A 35-year-old who butchered his elderly parents in their own home after his mother threw a book at him had his sentence slashed by top judges this week.

  Daniel Dighton, described by one psychiatrist as a fantasist with schizoid traits, killed Barry and Elizabeth Dighton with two kitchen knives as he and his parents prepared to leave on their annual holiday to France.

  Dighton had previously given up his job as a teaching assistant to take up a teaching post in Thailand which fell through, London’s Appeal Court heard.

  He fooled his friends in the local pub into believing he had taken up the foreign job, even applying fake tan to convince them he had been in the Far East.

  In truth he had never left the UK, Mr Justice Langstaff told London's Criminal Appeal Court.

  On the day of the killings Dighton had woken late with a crushing hangover, the court heard, which set the scene for a blazing row with his parents.  He later told a psychiatrist that he snapped after his mother hurled a book at him and spoke to him in “derogatory” terms.

  He attacked Mrs Dighton, 60, with the knives she had packed for their holiday, stabbing her 28 times in what Mr Justice Langstaff termed a “savage” attack.

  Mr Dighton, 61, the former Head of Elmhurst School for Boys, in South Park Hill Road, was then despatched with four stab wounds.

  When police arrived they found Dighton smoking upstairs in his attic room. He told them he was up there because his mother would not let him smoke elsewhere in the house.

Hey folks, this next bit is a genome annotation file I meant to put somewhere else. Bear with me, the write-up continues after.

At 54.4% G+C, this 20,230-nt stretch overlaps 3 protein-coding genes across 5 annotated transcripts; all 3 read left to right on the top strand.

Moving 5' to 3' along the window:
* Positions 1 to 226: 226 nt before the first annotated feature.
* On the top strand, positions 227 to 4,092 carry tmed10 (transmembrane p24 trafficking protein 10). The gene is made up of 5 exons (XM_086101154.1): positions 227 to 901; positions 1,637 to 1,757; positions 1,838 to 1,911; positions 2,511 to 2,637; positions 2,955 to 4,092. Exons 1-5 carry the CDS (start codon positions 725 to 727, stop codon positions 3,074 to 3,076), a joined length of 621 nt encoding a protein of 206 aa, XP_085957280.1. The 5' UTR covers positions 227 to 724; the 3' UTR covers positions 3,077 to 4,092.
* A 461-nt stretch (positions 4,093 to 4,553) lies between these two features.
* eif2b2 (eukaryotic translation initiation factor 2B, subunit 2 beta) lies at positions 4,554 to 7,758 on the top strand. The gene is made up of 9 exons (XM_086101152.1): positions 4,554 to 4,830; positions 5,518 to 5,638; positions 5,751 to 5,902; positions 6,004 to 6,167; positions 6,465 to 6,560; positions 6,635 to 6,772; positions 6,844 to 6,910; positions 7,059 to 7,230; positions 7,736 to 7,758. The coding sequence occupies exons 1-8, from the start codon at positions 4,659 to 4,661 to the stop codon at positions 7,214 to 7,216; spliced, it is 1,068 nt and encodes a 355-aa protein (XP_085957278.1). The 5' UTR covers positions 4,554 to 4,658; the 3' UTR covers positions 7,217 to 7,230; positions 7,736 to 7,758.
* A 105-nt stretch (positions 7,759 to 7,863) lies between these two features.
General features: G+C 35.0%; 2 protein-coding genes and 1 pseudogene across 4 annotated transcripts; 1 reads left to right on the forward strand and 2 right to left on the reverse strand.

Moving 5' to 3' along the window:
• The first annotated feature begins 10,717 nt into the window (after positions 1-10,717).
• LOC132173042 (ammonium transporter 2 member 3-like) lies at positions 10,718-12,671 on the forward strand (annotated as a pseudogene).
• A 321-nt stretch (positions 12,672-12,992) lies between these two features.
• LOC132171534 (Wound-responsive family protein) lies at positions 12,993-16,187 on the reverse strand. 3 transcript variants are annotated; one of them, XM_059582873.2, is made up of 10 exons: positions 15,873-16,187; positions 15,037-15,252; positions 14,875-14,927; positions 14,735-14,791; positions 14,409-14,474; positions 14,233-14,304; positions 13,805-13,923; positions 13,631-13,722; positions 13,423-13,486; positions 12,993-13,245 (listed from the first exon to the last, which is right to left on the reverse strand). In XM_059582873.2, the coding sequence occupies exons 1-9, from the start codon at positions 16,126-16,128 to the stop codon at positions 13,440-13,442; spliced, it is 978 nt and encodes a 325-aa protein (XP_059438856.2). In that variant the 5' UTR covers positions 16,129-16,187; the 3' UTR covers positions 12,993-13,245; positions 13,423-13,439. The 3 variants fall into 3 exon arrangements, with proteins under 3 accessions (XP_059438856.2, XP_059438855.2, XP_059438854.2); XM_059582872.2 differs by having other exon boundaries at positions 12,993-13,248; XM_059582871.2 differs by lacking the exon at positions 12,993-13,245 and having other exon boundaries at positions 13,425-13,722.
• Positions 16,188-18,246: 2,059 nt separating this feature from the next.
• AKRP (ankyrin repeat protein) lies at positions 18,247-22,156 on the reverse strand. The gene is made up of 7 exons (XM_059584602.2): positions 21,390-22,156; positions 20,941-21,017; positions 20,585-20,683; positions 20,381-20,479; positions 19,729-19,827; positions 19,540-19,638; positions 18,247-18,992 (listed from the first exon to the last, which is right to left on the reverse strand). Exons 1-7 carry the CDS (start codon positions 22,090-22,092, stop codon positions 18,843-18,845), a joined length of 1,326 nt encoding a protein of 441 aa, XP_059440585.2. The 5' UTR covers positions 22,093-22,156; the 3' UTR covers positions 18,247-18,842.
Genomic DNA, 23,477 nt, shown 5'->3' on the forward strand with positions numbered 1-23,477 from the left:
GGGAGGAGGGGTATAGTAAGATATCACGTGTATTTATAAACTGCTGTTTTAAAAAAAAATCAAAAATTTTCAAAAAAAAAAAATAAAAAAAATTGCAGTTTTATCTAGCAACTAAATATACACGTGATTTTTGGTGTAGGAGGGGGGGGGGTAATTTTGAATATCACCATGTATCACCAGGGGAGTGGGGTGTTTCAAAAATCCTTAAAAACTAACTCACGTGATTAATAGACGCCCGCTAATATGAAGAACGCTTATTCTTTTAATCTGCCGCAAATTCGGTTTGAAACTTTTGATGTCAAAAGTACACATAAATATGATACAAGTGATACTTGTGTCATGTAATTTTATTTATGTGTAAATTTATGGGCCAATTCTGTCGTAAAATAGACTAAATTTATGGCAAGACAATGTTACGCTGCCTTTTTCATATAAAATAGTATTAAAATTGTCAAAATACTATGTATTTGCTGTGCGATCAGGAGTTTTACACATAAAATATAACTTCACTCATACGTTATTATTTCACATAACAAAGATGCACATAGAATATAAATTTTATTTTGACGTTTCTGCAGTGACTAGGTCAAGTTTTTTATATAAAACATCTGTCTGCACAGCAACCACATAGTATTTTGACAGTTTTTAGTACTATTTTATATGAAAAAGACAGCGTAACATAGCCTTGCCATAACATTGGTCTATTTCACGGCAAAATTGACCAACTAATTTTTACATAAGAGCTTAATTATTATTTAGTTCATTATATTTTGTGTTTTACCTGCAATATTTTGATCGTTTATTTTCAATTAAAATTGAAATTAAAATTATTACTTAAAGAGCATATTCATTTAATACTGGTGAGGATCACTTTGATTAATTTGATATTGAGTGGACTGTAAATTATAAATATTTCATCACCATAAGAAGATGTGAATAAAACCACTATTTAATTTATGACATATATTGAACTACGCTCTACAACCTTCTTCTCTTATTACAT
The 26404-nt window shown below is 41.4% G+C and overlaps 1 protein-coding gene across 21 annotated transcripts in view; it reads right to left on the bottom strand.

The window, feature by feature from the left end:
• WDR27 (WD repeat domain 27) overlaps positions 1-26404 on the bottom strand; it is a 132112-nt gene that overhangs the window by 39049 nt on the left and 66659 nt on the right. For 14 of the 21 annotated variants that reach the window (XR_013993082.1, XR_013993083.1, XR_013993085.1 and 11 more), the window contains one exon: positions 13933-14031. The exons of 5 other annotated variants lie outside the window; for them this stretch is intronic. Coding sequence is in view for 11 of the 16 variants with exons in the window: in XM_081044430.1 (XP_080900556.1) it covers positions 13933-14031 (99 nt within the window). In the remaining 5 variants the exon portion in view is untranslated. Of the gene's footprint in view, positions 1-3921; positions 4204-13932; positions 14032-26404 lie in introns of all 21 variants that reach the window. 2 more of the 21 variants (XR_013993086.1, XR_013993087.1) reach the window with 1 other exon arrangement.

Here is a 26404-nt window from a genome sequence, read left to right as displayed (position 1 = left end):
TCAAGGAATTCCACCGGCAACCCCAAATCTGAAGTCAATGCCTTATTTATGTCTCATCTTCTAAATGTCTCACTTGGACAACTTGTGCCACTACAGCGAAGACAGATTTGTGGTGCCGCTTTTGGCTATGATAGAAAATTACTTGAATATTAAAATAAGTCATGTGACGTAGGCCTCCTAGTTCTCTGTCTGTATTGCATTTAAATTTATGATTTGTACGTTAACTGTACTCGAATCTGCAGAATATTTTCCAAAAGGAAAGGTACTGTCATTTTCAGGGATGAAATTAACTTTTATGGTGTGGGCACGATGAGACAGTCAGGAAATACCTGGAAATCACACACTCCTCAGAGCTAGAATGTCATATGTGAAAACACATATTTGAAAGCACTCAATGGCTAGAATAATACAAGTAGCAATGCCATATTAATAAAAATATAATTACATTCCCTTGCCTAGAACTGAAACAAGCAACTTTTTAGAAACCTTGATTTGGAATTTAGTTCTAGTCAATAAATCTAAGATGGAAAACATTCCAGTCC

The attack occurred at the family home in Campden Road, South Croydon.

  Dighton was put behind bars indefinitely for public protection (IPP) - a sentence which is almost identical to a life term - at the Old Bailey last October after he was convicted of manslaughter on grounds of diminished responsibility.

  His case reached the Appeal Court as Dighton’s lawyers challenged the 15-year minimum term he was ordered to serve before he can even apply for parole.

  Mr Justice Langstaff, sitting with Lord Justice Pill and Mrs Justice Macur, said Dighton had expressed “real remorse” and was guilty of an act of sudden rage against two people he had loved.

  “We have come to the conclusion that the minimum term for these distressing and horrible offences was simply too high,” concluded the judge, cutting the term from 15 to 12 years.